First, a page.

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Volcanoes, plague and famine: Welcome to 536, the “worst year to live”

We are only in February and already 2022 looks bad. A huge volcanic eruption off Tonga, the prospect of war with Russia, the ongoing pandemic (and its economic disruption). Welcome to the new year: as horrible as the old one. A story of bad times

I don’t write to shed light on the very real problems of our world, but rather to put them into perspective. 2020, 2021 and maybe now 2022, have all been bad.

But they were no worse than, say, 1347, when the Black Death began its long march across Eurasia. Or 1816, “the year without a summer”. Or 1914, when the assassination of an obscure Habsburg archduke precipitated not one but two global conflicts – one of which claimed millions of lives in the world’s most horrific genocide.

There have been many other bad years, and decades too. In the 1330s, famine set in and robbed China Yuan. In the 1590s, a similar famine devastated Europe, and the 1490s saw smallpox and influenza begin to make their way through the native populations of the Americas (reciprocally, syphilis did the same among the inhabitants of the Old World).

Life has often been “wicked, brutal, and short,” as the cynical political philosopher Thomas Hobbes observed in his Leviathan in 1651. And yet historians, even now, sometimes single out a particular year as worse than others. .

Yes, there may have been a time in historical memory when it truly was the worst time to be alive.

536: the worst year in history?

536 is the current consensus candidate for the worst year in human history. A volcanic eruption, or possibly more than one, somewhere in the northern hemisphere seems to have been the trigger.

Wherever it is, the eruption precipitated a decade-long “volcanic winter”, during which China suffered summer snowfalls and average temperatures in Europe fell 2.5°C. failed. People were starving. Then they took up arms against each other.

In 541, the bubonic plague arrived in Egypt and killed around a third of the population of the Byzantine Empire.

Even in faraway Peru, droughts have plagued the once-thriving Moche culture.

Increasing ocean ice cover (a feedback effect of volcanic winter) and a deep solar minimum (the regular period with the least solar activity in the Sun’s 11-year solar cycle) in the 600s ensured that global cooling has continued for more than a century.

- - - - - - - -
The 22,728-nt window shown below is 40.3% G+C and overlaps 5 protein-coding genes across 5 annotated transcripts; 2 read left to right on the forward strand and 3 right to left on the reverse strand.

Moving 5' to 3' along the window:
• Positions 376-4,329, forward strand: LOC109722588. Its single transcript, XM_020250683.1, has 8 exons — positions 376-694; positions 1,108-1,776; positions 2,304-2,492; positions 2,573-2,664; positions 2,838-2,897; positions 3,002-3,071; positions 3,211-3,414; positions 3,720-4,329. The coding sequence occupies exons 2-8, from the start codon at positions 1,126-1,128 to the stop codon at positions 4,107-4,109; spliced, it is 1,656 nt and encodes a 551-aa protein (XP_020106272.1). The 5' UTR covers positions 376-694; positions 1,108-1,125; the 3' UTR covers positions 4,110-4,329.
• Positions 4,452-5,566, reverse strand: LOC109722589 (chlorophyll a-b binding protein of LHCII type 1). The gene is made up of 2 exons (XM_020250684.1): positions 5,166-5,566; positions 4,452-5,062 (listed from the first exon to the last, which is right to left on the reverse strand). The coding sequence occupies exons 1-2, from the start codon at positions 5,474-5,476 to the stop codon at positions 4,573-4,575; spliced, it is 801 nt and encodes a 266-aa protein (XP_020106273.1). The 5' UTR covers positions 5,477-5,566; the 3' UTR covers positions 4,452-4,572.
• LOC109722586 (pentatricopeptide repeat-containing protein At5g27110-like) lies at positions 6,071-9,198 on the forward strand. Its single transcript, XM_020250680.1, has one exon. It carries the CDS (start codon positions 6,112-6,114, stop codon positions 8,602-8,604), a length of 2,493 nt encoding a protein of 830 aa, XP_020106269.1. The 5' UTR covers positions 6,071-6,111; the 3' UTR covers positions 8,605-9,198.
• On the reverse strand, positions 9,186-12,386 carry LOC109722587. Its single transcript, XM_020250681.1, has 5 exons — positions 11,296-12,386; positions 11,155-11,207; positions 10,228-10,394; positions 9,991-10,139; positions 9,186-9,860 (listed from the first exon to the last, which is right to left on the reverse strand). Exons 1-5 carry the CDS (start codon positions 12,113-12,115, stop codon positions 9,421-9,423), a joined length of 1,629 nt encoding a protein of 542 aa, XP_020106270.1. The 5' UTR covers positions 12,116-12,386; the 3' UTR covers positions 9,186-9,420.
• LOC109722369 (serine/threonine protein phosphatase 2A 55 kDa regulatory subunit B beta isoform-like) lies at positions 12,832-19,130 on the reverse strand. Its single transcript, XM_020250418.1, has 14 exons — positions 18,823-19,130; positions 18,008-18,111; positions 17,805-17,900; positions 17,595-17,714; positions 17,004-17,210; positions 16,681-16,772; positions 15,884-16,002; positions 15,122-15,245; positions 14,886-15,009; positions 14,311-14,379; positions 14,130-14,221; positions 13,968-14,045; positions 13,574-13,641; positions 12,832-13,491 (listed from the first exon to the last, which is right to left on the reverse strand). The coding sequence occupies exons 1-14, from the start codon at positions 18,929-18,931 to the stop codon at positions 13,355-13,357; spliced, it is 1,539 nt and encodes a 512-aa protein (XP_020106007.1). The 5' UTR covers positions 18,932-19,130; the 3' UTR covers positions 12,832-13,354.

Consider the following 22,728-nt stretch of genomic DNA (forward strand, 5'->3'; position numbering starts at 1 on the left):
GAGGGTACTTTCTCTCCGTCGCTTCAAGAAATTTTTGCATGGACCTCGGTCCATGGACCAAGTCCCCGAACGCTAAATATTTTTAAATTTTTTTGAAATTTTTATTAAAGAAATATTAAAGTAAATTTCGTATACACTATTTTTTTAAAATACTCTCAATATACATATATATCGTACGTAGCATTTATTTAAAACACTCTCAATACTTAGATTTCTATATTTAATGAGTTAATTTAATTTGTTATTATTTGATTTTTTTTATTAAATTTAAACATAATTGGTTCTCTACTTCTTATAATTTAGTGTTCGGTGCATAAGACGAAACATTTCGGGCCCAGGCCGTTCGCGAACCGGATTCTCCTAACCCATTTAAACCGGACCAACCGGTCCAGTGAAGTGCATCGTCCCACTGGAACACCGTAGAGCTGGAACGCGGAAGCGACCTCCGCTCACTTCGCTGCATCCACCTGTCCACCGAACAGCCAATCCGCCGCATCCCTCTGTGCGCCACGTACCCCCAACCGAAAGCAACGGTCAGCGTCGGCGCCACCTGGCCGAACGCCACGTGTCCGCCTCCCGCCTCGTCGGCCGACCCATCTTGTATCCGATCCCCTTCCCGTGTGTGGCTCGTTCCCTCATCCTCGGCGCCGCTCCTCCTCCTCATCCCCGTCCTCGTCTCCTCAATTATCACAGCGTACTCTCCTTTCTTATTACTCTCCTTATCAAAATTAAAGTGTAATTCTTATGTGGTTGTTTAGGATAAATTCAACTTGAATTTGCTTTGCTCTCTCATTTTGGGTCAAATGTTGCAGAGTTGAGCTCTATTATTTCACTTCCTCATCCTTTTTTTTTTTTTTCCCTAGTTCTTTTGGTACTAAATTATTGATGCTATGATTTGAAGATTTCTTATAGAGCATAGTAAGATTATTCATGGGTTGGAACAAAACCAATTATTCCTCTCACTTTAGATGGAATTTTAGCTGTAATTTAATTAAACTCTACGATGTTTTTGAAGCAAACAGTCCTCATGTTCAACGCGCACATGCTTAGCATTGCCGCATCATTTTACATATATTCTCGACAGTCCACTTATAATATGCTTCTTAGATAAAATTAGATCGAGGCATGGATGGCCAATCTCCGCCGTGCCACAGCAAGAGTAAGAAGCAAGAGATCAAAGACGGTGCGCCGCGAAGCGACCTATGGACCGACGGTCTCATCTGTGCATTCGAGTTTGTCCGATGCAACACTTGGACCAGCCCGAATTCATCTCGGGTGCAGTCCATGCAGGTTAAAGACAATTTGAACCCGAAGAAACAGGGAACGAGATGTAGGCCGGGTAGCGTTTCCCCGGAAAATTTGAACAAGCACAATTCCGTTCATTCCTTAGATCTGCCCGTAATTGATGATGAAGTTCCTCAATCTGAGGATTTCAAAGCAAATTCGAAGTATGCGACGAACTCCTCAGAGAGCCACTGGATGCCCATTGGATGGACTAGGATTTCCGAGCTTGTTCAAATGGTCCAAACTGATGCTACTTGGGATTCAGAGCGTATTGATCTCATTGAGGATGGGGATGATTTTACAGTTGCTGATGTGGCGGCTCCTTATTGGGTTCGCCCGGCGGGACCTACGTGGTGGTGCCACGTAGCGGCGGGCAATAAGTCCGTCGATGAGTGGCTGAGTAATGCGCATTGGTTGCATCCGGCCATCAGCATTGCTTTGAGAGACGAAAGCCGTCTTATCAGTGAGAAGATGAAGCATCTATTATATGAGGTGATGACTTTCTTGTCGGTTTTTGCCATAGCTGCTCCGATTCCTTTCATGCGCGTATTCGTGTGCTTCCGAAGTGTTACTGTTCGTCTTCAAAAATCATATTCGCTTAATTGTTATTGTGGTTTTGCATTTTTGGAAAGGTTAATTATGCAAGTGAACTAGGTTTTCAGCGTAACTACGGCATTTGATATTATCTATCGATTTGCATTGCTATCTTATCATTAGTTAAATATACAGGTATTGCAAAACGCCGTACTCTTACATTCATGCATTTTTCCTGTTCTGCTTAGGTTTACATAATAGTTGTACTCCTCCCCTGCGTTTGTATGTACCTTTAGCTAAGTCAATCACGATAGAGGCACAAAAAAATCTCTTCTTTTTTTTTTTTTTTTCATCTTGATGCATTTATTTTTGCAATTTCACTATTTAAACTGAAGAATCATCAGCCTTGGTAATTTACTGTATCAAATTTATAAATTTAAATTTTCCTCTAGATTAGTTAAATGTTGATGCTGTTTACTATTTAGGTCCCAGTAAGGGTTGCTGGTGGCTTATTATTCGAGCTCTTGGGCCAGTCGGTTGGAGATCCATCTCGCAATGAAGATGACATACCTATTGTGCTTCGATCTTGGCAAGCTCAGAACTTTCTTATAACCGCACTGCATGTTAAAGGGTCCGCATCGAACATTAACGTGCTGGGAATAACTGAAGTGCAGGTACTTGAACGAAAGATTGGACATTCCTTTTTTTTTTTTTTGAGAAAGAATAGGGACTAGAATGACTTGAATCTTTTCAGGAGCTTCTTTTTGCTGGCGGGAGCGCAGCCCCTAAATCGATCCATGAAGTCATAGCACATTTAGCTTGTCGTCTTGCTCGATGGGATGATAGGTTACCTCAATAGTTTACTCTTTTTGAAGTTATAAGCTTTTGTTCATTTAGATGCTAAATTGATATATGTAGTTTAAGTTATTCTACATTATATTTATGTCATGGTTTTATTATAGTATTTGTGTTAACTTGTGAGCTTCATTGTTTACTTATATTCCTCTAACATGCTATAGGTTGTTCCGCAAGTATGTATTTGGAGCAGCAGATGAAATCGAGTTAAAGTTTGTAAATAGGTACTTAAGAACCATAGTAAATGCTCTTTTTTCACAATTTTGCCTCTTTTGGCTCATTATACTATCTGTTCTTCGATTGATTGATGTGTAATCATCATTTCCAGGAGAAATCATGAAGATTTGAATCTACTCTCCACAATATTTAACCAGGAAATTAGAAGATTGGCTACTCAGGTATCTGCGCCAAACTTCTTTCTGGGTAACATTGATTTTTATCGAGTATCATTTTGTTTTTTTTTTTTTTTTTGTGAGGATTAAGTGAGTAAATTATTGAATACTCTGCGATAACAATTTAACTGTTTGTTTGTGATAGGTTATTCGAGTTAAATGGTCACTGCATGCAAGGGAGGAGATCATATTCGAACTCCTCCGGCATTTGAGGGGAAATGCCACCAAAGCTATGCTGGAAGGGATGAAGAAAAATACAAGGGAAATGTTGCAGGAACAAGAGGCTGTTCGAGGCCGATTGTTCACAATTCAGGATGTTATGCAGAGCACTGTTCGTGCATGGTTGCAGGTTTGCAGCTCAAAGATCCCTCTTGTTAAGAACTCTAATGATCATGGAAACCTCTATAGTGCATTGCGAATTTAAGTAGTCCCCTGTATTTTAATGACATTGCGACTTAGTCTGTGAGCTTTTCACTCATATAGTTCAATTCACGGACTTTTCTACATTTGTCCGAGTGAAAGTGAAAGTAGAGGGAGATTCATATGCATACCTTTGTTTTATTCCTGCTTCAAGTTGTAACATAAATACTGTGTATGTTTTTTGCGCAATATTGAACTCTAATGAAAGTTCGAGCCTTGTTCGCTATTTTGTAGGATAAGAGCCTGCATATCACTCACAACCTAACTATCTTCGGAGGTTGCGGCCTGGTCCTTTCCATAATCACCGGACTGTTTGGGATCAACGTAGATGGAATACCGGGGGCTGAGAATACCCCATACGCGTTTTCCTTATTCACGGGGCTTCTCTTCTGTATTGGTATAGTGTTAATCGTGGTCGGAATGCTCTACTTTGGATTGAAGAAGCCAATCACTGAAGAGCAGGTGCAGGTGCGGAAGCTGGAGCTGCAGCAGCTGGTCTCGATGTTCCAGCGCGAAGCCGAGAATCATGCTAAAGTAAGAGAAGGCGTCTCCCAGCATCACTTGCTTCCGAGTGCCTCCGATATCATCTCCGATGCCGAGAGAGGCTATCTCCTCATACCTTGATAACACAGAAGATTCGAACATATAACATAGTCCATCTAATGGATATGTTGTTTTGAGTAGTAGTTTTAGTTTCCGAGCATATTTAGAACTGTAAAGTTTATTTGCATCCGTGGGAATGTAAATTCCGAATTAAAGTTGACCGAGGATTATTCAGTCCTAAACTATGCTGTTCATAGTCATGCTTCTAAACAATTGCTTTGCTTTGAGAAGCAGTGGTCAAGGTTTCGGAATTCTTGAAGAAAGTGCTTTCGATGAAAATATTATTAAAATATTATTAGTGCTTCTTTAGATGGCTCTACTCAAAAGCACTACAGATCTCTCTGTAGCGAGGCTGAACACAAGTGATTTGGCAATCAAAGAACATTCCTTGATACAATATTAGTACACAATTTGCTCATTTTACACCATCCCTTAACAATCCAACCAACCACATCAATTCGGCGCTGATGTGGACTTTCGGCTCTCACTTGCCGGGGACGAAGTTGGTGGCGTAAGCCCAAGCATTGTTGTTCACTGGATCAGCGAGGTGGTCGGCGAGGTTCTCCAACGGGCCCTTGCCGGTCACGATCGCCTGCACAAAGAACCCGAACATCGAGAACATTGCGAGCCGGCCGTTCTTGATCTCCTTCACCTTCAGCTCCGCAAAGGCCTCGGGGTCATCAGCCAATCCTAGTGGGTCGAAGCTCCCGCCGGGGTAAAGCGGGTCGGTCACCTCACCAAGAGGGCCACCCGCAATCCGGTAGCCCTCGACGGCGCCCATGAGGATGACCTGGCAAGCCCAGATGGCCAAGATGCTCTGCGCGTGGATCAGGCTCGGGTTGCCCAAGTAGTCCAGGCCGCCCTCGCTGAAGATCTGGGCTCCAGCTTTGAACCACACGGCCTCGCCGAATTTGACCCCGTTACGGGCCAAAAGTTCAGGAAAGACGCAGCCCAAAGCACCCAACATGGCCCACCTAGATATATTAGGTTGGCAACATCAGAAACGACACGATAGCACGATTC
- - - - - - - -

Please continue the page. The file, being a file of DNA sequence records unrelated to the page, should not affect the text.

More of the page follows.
Many societies living in 530 simply could not survive the upheavals of the decades that followed.

The new “science” of climate history

Historians are now particularly interested in topics like this because we can collaborate with scientists to reconstruct the past in new and surprising ways.

Only a fraction of what we know, or think we know, about what happened during those troubled times now comes from traditional written sources. We have some for 536: the Byzantine historian Procopius wrote that year that “a most dreadful omen has occurred”, and the Roman senator Cassiodorus noted in 538: […] the sun seems to have lost its usual light and appears a bluish color. We marvel to see no shadow of our bodies at noon and to feel the mighty vigor of its heat wasted in weakness.

Yet the real advances in the historical understanding of this “worst year ever” are emerging through the application of advanced techniques such as dendroclimatology and ice core analysis.

Dendroclimatologist Ulf Buntgen detected evidence of a cluster of volcanic eruptions, in 536, 540 and 547, in the growth patterns of tree rings. Similarly, the “ultra-precise” analysis of the ice of a Swiss glacier undertaken by archaeologist Michael McCormick and glaciologist Paul Mayewski was key to understanding just how severe the climate change of 536 was.

Such analyzes are now considered important, even essential, resources in the historian’s methodological toolbox, especially for discussing periods without an abundance of surviving records.

Some historians—including Kyle Harper, Jared Diamond, and Geoffrey Parker—use developments in this growing field to construct comprehensive revisionist accounts of the rise and fall of particular societies. For them, the conditions on our planet are far more important to advancing our story than we ever imagined.

Facing adversity

But what was it like to experience a climatic event such as the one that began in 536? This is a question historians continue to ask as we sift through our sources.

Most who lived in 536 probably didn’t know they had it so bad. As historians, we are prone to rely too heavily on ill-laden anecdotal snippets like the quotes from Procopius and Cassiodorus.

Yet, like the proverbial frog in boiling water, the average person at the time may have only slowly realized how bleak the living conditions of their world were becoming. The worst time would actually not have been in 536 but sometime after – when the full effects of plagues and droughts, chills and famines really set in.

Miles Pattenden is Senior Researcher, Institute for Religion and Critical Inquiry/Gender and Women’s History Research Centre, Australian Catholic University This article is republished from The Conversation under a Creative Commons license.